The global AI market is exploding, causing a new resource to become critical: electricity. Louis-David Benyayer, scientific co-director of the MSc in Big Data and Business Analytics at ESCP Business School, explores why the battle over AI will probably also be a battle over energy, which may be even fiercer because of the current global situation.
- AI’s ability to manage and assess massive and complex data sets means it will play a significant role in addressing climate change.
- The AI market is growing rapidly: from $93.5 billion in 2021, it is projected to rise by nearly 40% from 2022 to 2030 but as it grows so does its energy consumption.
- Given the importance of energy to developing AI-based processes, could global giants price everyone else out of the market?
The global artificial intelligence (AI) market is projected by Precedence Research to post a CAGR (compound annual growth rate) of 38.1%% to reach close to $ 1.6 billion by 2030. “The current wave of growth in the AI industry is as much about the abundant availability of big data as it is about software and hardware,” according to Statista’s In-depth Artificial Intelligence Report 2021.
“The amount of big data being generated by today’s increasingly digitised economy is growing at a rate of 40% each year and is expected to reach 163 trillion gigabytes by 2025. This growth in big data is driving the improvement of AI algorithms.”
The power consumption of the data and AI value chain is also growing: In 2021, Bitcoin’s electricity consumption equaled that of Argentina and according to AlgorithmWatch’s very interesting report on sustainable AI, data centres are responsible for 20% of all electricity consumption in German financial centre Frankfurt.
But neural networks (short for artificial neural networks) – i.e. computing systems inspired by the biological neural networks that constitute human brains and used by most modern AI algorithms – are particularly power-hungry: “The general trend in AI is going in the wrong direction for power consumption,” warns Kate Saenko, associate professor of computer science at Boston University. “AI is getting more expensive in terms of power to train the newer models.”
In a nutshell, the power consumption of neural networks is due to two main reasons: the computing used to train the model and the computing used to infer new data from the model. “AI is more computationally intensive because it needs to read through lots of data until it learns to understand it – that is, is trained,” adds Kate Saenko. A lot more than the human brain… According to researchers associated with AI research and deployment company OpenAI, the computing used to train the average model increases by a factor of 10 each year.
“A language processing model might be able to understand 95% of what people say, but wouldn’t it be great if it could handle exotic words that hardly anyone uses? More importantly, your autonomous vehicle must be able to stop in dangerous conditions that rarely ever arise,” The Register explains.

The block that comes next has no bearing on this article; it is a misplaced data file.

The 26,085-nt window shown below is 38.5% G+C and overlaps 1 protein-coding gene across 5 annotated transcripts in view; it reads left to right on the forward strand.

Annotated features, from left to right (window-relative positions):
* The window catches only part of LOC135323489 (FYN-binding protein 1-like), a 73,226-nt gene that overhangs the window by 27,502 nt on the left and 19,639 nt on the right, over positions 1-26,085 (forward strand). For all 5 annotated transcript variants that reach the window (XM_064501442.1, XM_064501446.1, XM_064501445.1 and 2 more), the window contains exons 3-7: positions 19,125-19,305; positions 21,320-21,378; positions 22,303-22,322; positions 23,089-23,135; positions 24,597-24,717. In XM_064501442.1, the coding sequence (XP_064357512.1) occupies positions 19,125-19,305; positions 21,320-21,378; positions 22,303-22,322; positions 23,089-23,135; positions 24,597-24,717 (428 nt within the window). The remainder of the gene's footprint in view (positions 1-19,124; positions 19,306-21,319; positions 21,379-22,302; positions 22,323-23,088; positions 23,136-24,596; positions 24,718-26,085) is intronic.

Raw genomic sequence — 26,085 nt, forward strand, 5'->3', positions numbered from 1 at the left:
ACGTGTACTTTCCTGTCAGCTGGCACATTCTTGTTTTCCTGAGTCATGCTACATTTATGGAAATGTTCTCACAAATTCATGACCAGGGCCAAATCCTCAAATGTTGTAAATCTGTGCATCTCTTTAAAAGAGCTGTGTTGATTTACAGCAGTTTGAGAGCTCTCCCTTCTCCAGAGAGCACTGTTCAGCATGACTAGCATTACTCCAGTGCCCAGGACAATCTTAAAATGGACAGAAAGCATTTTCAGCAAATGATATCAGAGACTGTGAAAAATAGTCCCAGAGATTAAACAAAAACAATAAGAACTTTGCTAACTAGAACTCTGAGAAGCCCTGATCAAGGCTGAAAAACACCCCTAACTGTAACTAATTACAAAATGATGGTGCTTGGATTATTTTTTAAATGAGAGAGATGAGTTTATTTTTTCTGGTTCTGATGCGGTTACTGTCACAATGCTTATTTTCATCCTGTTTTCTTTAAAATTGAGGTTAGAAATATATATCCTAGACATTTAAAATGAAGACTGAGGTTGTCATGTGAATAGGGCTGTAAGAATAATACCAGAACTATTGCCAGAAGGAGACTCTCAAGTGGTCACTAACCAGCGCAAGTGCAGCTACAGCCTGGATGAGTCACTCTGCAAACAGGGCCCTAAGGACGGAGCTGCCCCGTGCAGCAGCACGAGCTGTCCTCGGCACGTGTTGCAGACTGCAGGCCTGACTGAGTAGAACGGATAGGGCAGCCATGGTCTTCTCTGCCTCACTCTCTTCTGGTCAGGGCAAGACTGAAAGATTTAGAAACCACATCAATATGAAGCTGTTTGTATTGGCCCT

Source: Open AI
Neural networks require a lot of data to be trained, which requires a lot of electricity to store the data and to build and use the model. According to OpenAI, accelerating demand caused power requirements for training large models to skyrocket 300,000-fold by 2018, and they now double every 3.4 months. So much power that some predict that machine learning is on track to consume all the energy that can be supplied.
“Exact figures on how much this all costs are scarce,” The Economist explains. “But a paper published in 2019 by researchers at the University of Massachusetts Amherst estimated that training one version of ‘Transformer’, another big language model, could cost as much as $3 million. Jerome Pesenti, Facebook’s head of AI, says that one round of training for the biggest models can cost ‘millions of dollars’ in electricity consumption.”
As this consumption explodes, the ability to pay the energy bill and benefit from the most efficient energy production capabilities is critical for the most intense users of neural networks.
This topic is not new and it’s been years now since Big Tech companies started investing in their own electricity production facilities (“at the end of 2018, the Giant Five owned or had contracted for […] more electric generation capacity than the Los Angeles Department of Water and Power”) and in technologies to reduce electricity costs and consumption in their data centres. These investments can be interpreted from various angles:
- First, as electricity costs grow bigger, optimising them is strategic.
- Second, the ability to access a cheaper or more efficient solution than the direct competitor’s is a source of competitive advantage.
- Third, developing these solutions and capabilities increases the gap with non-digital companies, which have no other choice than to partner with them on their terms to access AI capabilities.
A cynical observer would even conclude that promoting the use of neural networks is a way for Big Tech firms to make non-digital companies dependent on a critical resource they master much better.
The stakes may be more than just economic or environmental; they could be political too: ”You have to buy the energy to train these models, and the only people that can realistically afford that will be Google and Microsoft and the 100 biggest corporations,” posits Lukas Biewald, the CEO and Cofounder of Weights and Biases, a machine learning platform for developers to build better models faster.
In AI, the battle over data, talents and chips is already pretty fierce. A new front has started with the battle over electricity, with several data centre projects already paused as a result of the current situation. In this battle, the companies that dominated the non-digital markets before the arrival of Big Tech have some valuable cards to play: They have been implementing strategies for resource control for decades.